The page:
UPDATE: This article was updated on Oct. 12 at 3:26 p.m. to reflect the most current information.
UPDATE: This article was updated on Oct. 10 at 2:54 p.m.
UPDATE: This article was updated on Oct. 9 at 5:36 p.m.
Cal State Fullerton watched arms of smoke reach over the 57 Freeway as a fire burned through over 9,000 acres in Anaheim Hills and destroyed 23 structures.
The fire prompted several evacuations in Anaheim Hills, Orange Park Acres and North Tustin, with evacuation centers set up in the East Anaheim Community Center, Downtown Community Center and El Modena High School in Orange.
University Police Capt. Scot Willey indicated no cause for alarm for CSUF, but University Police will be watching the fire, which as of 3 p.m., has seen 60 percent containment, closely. Anaheim Fire and Rescue expects the fire to be fully contained by Oct. 14.
“I don’t think the fire itself would be reaching us. I think it has to go through a whole lot of homes and a couple miles there to do that. However, I think that when you’re looking at the wind and the winds carrying embers and things like that, that’s something that we’ll keep an eye on throughout the day,” Willey said.
Orange County Emergency Center activated to a Level 2 as of 12:30 p.m., Willey said.
As the blaze made quick work of the brush throughout Anaheim Hills, hillside residents who hadn’t yet evacuated fought the clock as flames licked the forestry at their back.
Anaheim Hills resident Ed Robles has lived on Santiago Canyon Road since 1960. Having seen at least nine fires during his time on the property, Robles was quick to wet his fences as a precaution while ash and ember fell from the thick, sunlit clouds of smoke above his home.
However, Robles said he has no intentions of evacuating.
“It would take a herd of elephants to get me off this property,” Robles said. “I’ve been here too long.”
Anaheim Hills resident Don Godfrey and his family fled to the Anaheim Downtown Community Center as soon as their day began.
“This morning I started smelling smoke and started watching the news,” Godfrey said. “As a precaution, I packed a couple backpacks for a change of clothing and important documents.”
Godfrey said the nearby area was already smothered in smoke by then.
“(My stepson) opened his window and heard the helicopters announce to evacuate,” Godfrey said. “It was getting pretty dark.”
In a press conference, Anaheim Mayor Tom Tait called on Anaheim residents to take the fire seriously and evacuate when asked.
“I’m asking neighbors to help neighbors. We’ve seen great examples of that already. Especially elderly people in your neighborhood, make sure that they know,” Tait said. “Get out of the path of this fire. It’s moving fast.”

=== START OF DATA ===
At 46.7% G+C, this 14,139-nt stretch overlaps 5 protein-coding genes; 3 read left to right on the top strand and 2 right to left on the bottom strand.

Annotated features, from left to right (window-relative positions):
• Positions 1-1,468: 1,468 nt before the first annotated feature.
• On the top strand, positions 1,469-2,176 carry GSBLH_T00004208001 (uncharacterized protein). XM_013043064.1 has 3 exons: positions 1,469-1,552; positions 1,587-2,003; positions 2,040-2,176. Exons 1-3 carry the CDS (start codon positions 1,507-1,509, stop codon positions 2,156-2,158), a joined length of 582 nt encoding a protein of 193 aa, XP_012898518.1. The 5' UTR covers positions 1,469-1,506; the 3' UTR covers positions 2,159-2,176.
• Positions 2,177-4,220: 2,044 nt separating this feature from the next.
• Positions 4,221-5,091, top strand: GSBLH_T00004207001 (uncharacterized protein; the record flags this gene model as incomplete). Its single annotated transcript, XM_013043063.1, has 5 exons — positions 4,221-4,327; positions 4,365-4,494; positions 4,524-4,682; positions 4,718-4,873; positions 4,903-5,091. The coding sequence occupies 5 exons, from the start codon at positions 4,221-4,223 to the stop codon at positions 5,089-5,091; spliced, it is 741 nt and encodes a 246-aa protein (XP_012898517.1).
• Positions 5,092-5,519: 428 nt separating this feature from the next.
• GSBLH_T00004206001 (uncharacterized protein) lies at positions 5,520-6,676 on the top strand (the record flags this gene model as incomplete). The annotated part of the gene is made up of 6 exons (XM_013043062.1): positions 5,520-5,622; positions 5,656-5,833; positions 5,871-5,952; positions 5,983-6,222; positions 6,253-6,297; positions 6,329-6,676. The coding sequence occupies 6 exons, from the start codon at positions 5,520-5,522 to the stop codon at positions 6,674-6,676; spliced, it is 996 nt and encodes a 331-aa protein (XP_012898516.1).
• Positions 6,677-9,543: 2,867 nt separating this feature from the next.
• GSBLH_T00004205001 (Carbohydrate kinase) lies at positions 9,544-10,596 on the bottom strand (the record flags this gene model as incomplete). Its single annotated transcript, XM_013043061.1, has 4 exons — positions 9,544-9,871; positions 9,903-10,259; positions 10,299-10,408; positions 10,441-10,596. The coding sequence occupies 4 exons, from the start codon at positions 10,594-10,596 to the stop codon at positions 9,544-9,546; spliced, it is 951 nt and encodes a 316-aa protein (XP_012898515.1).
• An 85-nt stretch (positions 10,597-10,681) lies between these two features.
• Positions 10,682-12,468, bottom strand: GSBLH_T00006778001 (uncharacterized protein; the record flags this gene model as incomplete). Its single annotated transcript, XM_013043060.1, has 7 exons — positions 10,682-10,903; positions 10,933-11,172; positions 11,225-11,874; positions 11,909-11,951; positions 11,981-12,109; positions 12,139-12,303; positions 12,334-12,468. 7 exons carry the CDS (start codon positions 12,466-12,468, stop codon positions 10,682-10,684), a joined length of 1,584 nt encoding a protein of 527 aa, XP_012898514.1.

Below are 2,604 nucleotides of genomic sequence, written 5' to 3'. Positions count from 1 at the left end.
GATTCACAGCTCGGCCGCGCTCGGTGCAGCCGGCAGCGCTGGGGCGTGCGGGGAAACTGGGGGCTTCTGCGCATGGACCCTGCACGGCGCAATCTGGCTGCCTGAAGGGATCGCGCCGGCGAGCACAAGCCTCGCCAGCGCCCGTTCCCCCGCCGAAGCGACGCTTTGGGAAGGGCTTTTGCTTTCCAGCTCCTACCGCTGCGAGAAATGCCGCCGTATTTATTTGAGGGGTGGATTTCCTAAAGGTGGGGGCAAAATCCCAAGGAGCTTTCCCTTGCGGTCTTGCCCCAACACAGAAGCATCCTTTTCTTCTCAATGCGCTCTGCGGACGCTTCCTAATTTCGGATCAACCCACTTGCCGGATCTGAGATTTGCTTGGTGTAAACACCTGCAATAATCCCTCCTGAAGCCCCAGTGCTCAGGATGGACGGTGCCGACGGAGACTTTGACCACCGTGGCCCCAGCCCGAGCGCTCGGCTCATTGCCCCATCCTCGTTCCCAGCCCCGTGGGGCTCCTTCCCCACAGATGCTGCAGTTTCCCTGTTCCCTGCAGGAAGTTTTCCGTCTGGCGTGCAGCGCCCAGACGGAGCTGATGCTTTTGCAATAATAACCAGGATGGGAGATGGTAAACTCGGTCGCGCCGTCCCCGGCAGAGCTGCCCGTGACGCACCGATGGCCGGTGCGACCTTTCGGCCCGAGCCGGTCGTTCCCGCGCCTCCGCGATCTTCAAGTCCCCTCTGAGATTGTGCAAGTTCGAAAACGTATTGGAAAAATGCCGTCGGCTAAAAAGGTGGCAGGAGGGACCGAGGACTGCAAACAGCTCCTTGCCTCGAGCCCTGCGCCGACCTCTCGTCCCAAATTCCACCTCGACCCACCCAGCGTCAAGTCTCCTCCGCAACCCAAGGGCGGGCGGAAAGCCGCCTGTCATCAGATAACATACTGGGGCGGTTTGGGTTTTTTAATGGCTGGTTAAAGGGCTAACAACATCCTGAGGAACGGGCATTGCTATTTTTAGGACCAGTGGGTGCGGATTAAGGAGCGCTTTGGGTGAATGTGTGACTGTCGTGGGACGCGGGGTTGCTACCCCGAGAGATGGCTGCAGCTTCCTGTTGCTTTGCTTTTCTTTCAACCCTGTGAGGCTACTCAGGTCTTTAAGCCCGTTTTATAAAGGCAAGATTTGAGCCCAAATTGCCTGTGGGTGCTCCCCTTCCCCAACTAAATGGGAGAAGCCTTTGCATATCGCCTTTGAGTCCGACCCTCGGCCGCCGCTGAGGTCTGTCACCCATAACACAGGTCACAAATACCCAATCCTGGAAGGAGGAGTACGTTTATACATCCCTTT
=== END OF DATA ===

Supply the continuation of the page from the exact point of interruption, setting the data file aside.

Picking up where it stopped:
Handling compromised air quality on campus
Richard Boucher, interim director and chief staff physician for CSUF Health Services, said smoke from the nearby fire seems to be coming toward Fullerton after shifts in the wind and recommended people stay indoors as much as possible to avoid the particulate matter.
“Does that mean you can’t go from class to class? Of course you can,” Boucher said. “Going for a run, doing any type of sports that would require you to really get out there and exert yourself, you want to avoid that.”
While Boucher said there should not be much of an issue overall with short-term exposure to the smokey air, people with pulmonary problems like asthma, emphysema or chronic obstructive pulmonary disease, as well as those in the geriatric population, should be especially cautious.
“It’s not that you can’t travel around, it’s just that if you can avoid being outside, avoid it,” Boucher said. “I think the main thing is to not exercise in it. Anytime you exercise you’re breathing heavier, you’re bringing all that in.”
God bless the firefighters really. It’s a tough job to wear all that equipment in the heat and be working. Richard Boucher, Interim Director and Chief Staff Physician for CSUF Health Services
Boucher said the Student Health Center has not seen an increase in visits due to the fire as far as he is aware, but the center does provide checkups by physicians or nurse practitioners and can supply medications, inhalers and non-anabolic steroids like Prednisone to help those who are struggling with poor air quality.
“If someone came in so bad off, we can start oxygen. We can give them meds, but we’d probably call the paramedics,” Boucher said. “We have paramedics in Station 5 right across the street. So far, we haven’t had to do that from my understanding.”
Though air quality in Fullerton is affected by the particulate matter, Boucher said it’s unlikely that the fire will jump over the freeway and his concerns lie more with those in Anaheim who have both their health and their belongings at risk.
“God bless the firefighters really,” Boucher said. “It’s a tough job to wear all that equipment in the heat and be working.”
This report will be updated as more information becomes available.